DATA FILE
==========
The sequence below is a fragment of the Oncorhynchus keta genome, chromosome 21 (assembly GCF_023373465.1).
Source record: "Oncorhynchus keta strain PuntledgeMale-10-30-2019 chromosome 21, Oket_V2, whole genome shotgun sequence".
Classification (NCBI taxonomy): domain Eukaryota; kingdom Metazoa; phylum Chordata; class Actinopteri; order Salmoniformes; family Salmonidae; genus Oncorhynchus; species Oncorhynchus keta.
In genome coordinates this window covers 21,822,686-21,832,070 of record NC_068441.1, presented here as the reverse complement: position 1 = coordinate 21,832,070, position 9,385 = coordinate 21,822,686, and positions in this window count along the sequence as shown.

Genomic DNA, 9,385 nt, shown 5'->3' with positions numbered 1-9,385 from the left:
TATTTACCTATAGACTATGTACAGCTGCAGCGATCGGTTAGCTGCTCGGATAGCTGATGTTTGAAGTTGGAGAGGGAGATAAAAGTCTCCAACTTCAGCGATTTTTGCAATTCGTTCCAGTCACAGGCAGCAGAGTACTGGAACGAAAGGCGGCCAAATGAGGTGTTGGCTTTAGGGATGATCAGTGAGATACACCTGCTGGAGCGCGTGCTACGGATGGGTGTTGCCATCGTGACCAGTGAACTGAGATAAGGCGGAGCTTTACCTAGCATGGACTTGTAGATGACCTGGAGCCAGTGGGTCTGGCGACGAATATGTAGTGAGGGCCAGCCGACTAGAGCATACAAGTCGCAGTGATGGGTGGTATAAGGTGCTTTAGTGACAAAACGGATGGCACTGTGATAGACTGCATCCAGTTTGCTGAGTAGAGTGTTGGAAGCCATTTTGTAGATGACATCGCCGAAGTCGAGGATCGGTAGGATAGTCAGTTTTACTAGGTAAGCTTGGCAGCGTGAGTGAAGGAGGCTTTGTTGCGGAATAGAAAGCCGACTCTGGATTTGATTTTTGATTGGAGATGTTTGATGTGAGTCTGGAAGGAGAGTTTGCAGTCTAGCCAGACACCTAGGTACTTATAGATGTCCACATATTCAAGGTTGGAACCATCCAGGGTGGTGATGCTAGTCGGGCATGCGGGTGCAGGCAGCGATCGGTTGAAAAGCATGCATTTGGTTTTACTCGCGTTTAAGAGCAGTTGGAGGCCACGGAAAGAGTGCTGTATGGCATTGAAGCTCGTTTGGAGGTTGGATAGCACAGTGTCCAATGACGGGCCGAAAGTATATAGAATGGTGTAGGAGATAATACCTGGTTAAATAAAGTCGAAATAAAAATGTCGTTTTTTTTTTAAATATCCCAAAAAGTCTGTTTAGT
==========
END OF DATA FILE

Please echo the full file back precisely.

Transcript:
The sequence below is a fragment of the Oncorhynchus keta genome, chromosome 21 (assembly GCF_023373465.1).
Source record: "Oncorhynchus keta strain PuntledgeMale-10-30-2019 chromosome 21, Oket_V2, whole genome shotgun sequence".
Classification (NCBI taxonomy): domain Eukaryota; kingdom Metazoa; phylum Chordata; class Actinopteri; order Salmoniformes; family Salmonidae; genus Oncorhynchus; species Oncorhynchus keta.
In genome coordinates this window covers 21,822,686-21,832,070 of record NC_068441.1, presented here as the reverse complement: position 1 = coordinate 21,832,070, position 9,385 = coordinate 21,822,686, and positions in this window count along the sequence as shown.

Genomic DNA, 9,385 nt, shown 5'->3' with positions numbered 1-9,385 from the left:
TATTTACCTATAGACTATGTACAGCTGCAGCGATCGGTTAGCTGCTCGGATAGCTGATGTTTGAAGTTGGAGAGGGAGATAAAAGTCTCCAACTTCAGCGATTTTTGCAATTCGTTCCAGTCACAGGCAGCAGAGTACTGGAACGAAAGGCGGCCAAATGAGGTGTTGGCTTTAGGGATGATCAGTGAGATACACCTGCTGGAGCGCGTGCTACGGATGGGTGTTGCCATCGTGACCAGTGAACTGAGATAAGGCGGAGCTTTACCTAGCATGGACTTGTAGATGACCTGGAGCCAGTGGGTCTGGCGACGAATATGTAGTGAGGGCCAGCCGACTAGAGCATACAAGTCGCAGTGATGGGTGGTATAAGGTGCTTTAGTGACAAAACGGATGGCACTGTGATAGACTGCATCCAGTTTGCTGAGTAGAGTGTTGGAAGCCATTTTGTAGATGACATCGCCGAAGTCGAGGATCGGTAGGATAGTCAGTTTTACTAGGTAAGCTTGGCAGCGTGAGTGAAGGAGGCTTTGTTGCGGAATAGAAAGCCGACTCTGGATTTGATTTTTGATTGGAGATGTTTGATGTGAGTCTGGAAGGAGAGTTTGCAGTCTAGCCAGACACCTAGGTACTTATAGATGTCCACATATTCAAGGTTGGAACCATCCAGGGTGGTGATGCTAGTCGGGCATGCGGGTGCAGGCAGCGATCGGTTGAAAAGCATGCATTTGGTTTTACTCGCGTTTAAGAGCAGTTGGAGGCCACGGAAAGAGTGCTGTATGGCATTGAAGCTCGTTTGGAGGTTGGATAGCACAGTGTCCAATGACGGGCCGAAAGTATATAGAATGGTGTAGGAGATAATACCTGGTTAAATAAAGTCGAAATAAAAATGTCGTTTTTTTTTTAAATATCCCAAAAAGTCTGTTTAGT